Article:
My Father's Lunch My Leader’s Pool
Saturday afternoon, End of the month,
he'd sit at the kitchen table he’d float on the water,
in khakis and a workshirt. in a blue swimming short
White napkin, a beer, the serrated knife. Body guards, waitress, trainers.
Pieces of prosciutto or headcheese Amarula at his disposal or Ciroc
or kippered herring all in fancy and curved glasses
layered on slabs of black bread. brought to him by a beauty
Outside, the ripe hayfields Awaiting, the media guys
or the stacks of shutters
or the angered citizens
or the forest needing to be cleared or the policy waiting to be argued
or the snow needing to be pushed aside or the opposition waiting to scold
lay still as they waited for him all silent as they waited for him
For now he was ours, For now he belonged to the pool,
whether he smelled of chokecherry, whether his costume was torn,
tractor oil, or twine. name tarnished or mudded
He'd washed his hands He’d been cooled by this water
with brown naphtha soap cool blue and medicated water
and splashed water onto his face it had cleansed his every body part
and shaken it off like a dog. and felt so good like a dolphin.
He'd offer more ham, more bread He’d welcome all, need to swim
This was work, too, This was leadership, too,
but he did it slowly, with no impatience, but he did it relaxed, less pressure,
not yet reminding the older boys not yet consulting his advisers,
that he'd need them later of what the opposition was saying
or asking the smaller children or asking his chief campaigner,
if we'd stored the apples if there was enough funds,
or shoved last year's hay or the voters still cherished him
out of the wonderful window if they would elect him
This was the interlude This was the optimal satisfaction
of nearly translucent slices, giving every body part a cool taste,
of leaning back in the smooth wooden chair of backstroking on the water surface
and wiping white foam from his lip and letting hands fly on his butterfly,
as the last beads of beer rose calmly as his body sank deep to the coolness
We could see it was an old meal His style was common,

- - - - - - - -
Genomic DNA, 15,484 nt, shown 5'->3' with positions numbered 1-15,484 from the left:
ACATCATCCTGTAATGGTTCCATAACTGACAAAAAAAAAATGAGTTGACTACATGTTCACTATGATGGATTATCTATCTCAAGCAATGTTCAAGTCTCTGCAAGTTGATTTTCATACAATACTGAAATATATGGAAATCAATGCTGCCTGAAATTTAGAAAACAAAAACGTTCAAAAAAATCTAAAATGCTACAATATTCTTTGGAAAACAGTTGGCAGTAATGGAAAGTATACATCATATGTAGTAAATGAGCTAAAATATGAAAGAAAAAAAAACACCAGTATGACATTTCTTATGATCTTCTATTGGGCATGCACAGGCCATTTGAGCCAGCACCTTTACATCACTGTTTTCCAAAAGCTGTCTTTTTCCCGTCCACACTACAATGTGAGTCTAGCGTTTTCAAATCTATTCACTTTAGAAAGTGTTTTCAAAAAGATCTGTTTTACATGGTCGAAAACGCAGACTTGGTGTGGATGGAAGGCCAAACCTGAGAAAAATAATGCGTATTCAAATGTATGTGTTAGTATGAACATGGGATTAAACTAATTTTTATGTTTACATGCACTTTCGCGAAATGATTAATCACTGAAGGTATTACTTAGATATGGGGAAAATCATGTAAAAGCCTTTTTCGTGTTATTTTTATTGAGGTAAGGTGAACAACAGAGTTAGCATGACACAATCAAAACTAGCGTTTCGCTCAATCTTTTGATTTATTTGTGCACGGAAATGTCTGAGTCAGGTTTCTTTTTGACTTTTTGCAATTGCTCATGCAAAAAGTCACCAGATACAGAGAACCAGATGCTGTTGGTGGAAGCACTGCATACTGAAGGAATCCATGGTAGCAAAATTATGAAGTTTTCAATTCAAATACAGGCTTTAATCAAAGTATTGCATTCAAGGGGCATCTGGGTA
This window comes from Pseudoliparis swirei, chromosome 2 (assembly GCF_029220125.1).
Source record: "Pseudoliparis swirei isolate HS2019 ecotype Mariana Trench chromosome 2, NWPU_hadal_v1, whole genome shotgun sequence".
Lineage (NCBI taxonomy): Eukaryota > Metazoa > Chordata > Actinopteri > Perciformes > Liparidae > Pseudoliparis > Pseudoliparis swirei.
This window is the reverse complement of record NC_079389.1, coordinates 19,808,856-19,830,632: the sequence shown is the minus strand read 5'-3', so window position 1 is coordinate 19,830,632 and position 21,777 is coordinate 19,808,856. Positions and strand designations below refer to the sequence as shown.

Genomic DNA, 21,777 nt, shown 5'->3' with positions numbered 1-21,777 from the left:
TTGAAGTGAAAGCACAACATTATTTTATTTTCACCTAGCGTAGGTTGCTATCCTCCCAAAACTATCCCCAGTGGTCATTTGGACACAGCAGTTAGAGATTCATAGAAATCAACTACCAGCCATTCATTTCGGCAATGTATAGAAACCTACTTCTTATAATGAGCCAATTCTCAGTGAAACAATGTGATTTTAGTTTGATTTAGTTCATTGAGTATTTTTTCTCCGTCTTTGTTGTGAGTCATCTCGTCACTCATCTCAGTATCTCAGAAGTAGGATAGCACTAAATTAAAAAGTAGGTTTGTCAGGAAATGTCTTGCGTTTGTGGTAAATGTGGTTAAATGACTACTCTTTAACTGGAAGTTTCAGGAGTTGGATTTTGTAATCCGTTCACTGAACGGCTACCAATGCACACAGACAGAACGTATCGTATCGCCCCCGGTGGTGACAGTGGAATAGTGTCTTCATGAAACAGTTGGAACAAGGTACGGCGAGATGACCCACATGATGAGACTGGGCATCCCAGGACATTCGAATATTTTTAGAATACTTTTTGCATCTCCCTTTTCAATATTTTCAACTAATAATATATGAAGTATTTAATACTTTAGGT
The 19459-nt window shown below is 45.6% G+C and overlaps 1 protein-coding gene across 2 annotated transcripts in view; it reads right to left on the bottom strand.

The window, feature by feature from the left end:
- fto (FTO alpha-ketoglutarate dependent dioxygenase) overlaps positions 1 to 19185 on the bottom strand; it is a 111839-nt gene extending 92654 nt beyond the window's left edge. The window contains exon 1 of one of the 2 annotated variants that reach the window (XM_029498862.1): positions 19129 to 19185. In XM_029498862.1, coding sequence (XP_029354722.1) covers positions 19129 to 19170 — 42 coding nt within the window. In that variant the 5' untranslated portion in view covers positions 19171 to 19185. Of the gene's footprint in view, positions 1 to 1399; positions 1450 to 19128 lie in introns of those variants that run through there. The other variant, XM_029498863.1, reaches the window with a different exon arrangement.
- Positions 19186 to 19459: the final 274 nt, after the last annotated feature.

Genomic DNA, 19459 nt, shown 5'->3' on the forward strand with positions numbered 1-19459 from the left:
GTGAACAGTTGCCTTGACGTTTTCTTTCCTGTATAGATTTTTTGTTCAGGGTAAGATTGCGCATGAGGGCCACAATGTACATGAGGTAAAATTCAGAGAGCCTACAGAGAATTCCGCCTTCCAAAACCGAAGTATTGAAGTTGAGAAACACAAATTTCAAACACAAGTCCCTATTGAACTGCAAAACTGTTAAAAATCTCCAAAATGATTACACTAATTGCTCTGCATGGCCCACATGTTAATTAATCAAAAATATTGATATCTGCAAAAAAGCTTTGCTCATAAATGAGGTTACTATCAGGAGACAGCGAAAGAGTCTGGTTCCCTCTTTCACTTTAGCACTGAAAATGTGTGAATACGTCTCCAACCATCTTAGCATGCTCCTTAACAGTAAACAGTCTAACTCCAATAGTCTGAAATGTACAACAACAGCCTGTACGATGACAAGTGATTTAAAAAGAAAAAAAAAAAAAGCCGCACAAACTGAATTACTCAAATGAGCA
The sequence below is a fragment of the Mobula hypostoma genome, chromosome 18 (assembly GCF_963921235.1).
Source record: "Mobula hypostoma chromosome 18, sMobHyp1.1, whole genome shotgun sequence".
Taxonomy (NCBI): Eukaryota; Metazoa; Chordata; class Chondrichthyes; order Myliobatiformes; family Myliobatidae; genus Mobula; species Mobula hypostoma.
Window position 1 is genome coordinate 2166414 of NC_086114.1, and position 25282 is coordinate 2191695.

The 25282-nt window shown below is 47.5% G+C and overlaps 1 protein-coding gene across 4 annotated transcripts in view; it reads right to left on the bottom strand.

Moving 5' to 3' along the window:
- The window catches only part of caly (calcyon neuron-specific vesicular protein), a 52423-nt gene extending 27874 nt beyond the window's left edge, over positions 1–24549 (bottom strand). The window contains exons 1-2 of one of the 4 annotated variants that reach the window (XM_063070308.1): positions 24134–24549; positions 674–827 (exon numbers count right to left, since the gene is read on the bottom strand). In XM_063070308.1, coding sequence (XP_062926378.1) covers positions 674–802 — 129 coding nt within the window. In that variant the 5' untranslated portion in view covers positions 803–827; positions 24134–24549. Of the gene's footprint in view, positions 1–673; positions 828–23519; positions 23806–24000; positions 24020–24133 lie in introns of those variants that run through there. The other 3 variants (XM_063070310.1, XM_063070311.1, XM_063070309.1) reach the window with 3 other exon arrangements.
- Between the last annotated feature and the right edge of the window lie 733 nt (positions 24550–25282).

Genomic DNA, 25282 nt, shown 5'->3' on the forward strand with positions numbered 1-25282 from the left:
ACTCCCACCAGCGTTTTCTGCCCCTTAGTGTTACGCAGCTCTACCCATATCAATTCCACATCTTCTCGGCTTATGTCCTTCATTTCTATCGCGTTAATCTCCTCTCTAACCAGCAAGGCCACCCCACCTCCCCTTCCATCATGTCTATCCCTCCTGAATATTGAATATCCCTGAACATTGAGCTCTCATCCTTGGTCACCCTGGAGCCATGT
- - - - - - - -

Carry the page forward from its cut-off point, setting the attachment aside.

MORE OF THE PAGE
with the patina of dream with the passion of professionalism
going back to the first days contemplating the career begin,
of bread and meat and work. of failure to know and inadequate skills.
All our lives, my brothers, All our livers, the citizens,
my sister, and I will eat the non-citizens, and I will
this same meal, savoring join to swim in this pool, admiring
its provisional peace, the present equality and equity,
like the peace in the grain room like we walked together to the ballot box,
after we'd scooped the grain after we’d had listened to all on the list
and the agitated flakes of bran and the burning flame of ignorance,
had slipped back down into the soft valleys had bounced on the citizen’s deafness
where they would remain a situation they would dwell in
until it was time to feed the animals again. until it was time to vote again.
The poem My Father’s Lunch has used flashback. In a lay man’s interpretation, it has looked back to analyze what happens, before, during and after the dad takes his lunch. Therefore, the imitation poem has started by using flashback to look at a political leader who takes a break from his official duties to relax and have some fun in the swimming pool. To some extent, the initial poem echoes the theme of the fact that there is time for everything. For the father for instance, he spends too much time in the farm but this poem concentrates to the time when he is away from all that and he is enjoying his meal with the rest.
The imitating poem hereby takes into consideration that the main character to symbolize should have an influence in society. Therefore, instead of adopting a father figure, it goes for a political leader. In this case, little is being concentrated on his political and leadership mandates but rather, it looks at him when he is concentrating with his luxury giving minimal attention to the media and opposition that awaits him on the other end. My Father’s Lunch and the imitation have all demonstrated the theme of how hard work will always pay in the end. There has been symbolism on the two poems. For instance, the initial poem has symbolized a dog on the third stanza while the imitating poem has symbolized a dolphin on the same stanza.
Longfellow, H. W., & Fuller, E. (1967). Poems. New York: Crowell.